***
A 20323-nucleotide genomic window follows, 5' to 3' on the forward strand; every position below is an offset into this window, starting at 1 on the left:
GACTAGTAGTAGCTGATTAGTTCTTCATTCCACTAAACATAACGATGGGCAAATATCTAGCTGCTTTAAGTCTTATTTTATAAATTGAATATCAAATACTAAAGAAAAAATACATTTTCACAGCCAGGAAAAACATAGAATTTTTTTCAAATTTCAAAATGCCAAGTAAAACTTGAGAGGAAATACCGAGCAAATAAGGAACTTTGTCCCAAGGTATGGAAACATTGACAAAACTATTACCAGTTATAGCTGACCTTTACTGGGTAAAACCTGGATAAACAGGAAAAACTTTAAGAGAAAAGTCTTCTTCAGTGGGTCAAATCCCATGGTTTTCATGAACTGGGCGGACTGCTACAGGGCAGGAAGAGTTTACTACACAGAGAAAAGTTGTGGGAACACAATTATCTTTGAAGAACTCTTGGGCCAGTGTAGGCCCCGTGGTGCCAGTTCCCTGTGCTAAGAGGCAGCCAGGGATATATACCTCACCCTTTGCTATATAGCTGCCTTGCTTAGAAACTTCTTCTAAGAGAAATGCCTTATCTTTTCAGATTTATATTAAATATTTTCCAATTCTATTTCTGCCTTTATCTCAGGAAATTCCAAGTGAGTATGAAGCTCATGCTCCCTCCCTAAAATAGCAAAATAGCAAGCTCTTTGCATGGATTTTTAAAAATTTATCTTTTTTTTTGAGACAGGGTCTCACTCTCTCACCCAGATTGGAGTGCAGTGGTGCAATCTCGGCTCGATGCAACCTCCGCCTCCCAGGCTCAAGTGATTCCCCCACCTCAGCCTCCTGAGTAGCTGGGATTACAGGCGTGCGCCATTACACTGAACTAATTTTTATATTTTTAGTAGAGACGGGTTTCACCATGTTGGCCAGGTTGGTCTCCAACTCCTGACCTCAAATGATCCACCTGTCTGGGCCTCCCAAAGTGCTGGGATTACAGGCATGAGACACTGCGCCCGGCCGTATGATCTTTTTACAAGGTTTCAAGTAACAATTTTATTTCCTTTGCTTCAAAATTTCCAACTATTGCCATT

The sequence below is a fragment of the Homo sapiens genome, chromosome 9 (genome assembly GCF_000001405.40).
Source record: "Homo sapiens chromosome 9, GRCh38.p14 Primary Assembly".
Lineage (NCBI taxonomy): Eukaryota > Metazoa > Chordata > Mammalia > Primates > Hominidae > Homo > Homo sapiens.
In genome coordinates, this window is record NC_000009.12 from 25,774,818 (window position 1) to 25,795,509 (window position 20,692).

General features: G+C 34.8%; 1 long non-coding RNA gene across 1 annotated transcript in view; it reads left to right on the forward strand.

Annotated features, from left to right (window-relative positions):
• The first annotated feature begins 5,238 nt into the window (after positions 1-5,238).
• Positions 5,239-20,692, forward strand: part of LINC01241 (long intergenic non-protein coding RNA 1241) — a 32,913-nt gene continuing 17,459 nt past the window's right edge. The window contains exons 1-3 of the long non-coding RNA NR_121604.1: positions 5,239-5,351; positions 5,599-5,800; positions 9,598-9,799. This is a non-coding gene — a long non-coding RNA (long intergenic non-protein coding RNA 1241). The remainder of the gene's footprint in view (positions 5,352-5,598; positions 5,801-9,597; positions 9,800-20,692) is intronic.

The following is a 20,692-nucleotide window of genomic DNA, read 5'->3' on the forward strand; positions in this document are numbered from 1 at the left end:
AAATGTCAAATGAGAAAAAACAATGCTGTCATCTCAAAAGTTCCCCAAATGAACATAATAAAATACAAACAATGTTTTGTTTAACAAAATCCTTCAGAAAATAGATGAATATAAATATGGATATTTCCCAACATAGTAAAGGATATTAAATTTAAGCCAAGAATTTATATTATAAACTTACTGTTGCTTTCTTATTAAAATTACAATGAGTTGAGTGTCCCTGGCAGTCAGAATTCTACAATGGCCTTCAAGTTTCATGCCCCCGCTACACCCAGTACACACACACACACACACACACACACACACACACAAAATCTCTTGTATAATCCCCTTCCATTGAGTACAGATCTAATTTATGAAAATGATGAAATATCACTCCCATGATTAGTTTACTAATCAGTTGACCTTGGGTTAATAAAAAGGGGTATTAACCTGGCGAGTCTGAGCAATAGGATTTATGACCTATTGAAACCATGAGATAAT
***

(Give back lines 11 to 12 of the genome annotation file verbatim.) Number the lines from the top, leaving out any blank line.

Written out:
The following is a 20,692-nucleotide window of genomic DNA, read 5'->3' on the forward strand; positions in this document are numbered from 1 at the left end:
AAATGTCAAATGAGAAAAAACAATGCTGTCATCTCAAAAGTTCCCCAAATGAACATAATAAAATACAAACAATGTTTTGTTTAACAAAATCCTTCAGAAAATAGATGAATATAAATATGGATATTTCCCAACATAGTAAAGGATATTAAATTTAAGCCAAGAATTTATATTATAAACTTACTGTTGCTTTCTTATTAAAATTACAATGAGTTGAGTGTCCCTGGCAGTCAGAATTCTACAATGGCCTTCAAGTTTCATGCCCCCGCTACACCCAGTACACACACACACACACACACACACACACACACACAAAATCTCTTGTATAATCCCCTTCCATTGAGTACAGATCTAATTTATGAAAATGATGAAATATCACTCCCATGATTAGTTTACTAATCAGTTGACCTTGGGTTAATAAAAAGGGGTATTAACCTGGCGAGTCTGAGCAATAGGATTTATGACCTATTGAAACCATGAGATAAT